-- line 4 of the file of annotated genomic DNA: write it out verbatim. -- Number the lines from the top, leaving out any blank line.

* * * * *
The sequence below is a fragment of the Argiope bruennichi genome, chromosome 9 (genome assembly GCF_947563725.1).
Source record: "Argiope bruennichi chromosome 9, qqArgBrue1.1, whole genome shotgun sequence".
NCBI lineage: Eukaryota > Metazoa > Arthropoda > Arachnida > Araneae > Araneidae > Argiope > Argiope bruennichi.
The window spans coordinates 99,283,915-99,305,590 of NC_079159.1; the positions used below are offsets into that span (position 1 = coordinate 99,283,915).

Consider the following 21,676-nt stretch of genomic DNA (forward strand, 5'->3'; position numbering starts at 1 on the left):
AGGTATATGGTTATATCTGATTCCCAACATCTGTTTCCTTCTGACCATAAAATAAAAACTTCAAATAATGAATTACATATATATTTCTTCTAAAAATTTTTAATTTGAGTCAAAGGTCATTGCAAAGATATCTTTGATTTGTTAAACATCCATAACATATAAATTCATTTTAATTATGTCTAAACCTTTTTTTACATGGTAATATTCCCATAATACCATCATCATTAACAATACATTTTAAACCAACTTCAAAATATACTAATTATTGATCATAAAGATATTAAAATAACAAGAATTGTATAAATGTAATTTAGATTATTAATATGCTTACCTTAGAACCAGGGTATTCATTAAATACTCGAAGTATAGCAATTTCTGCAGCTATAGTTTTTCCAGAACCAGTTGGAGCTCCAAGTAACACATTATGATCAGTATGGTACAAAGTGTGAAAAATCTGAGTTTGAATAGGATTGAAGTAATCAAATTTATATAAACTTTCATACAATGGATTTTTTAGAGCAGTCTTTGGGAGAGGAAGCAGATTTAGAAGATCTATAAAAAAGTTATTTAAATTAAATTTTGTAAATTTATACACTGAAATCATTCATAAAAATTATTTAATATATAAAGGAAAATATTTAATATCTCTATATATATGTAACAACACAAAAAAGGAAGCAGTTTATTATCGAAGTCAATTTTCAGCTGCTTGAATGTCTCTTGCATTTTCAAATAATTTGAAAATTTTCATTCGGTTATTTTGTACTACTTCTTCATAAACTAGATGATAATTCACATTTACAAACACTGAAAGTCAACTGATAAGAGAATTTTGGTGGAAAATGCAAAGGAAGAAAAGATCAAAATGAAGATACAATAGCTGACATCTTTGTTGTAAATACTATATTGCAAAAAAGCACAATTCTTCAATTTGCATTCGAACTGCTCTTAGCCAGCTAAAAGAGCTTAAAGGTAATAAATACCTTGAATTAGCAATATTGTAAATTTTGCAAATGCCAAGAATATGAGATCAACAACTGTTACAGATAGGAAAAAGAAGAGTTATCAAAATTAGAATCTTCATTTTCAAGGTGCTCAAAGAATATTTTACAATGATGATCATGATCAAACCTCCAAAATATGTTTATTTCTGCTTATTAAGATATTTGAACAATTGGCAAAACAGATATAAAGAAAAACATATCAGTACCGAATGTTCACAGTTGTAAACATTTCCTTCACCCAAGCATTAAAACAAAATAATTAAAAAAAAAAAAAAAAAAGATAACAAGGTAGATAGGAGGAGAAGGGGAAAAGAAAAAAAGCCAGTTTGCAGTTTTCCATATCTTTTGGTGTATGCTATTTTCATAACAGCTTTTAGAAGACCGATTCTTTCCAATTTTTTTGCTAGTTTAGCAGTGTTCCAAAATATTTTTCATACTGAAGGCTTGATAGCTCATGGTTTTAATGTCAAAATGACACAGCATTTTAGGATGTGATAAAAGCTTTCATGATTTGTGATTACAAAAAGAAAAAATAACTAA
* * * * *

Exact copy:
The window spans coordinates 99,283,915-99,305,590 of NC_079159.1; the positions used below are offsets into that span (position 1 = coordinate 99,283,915).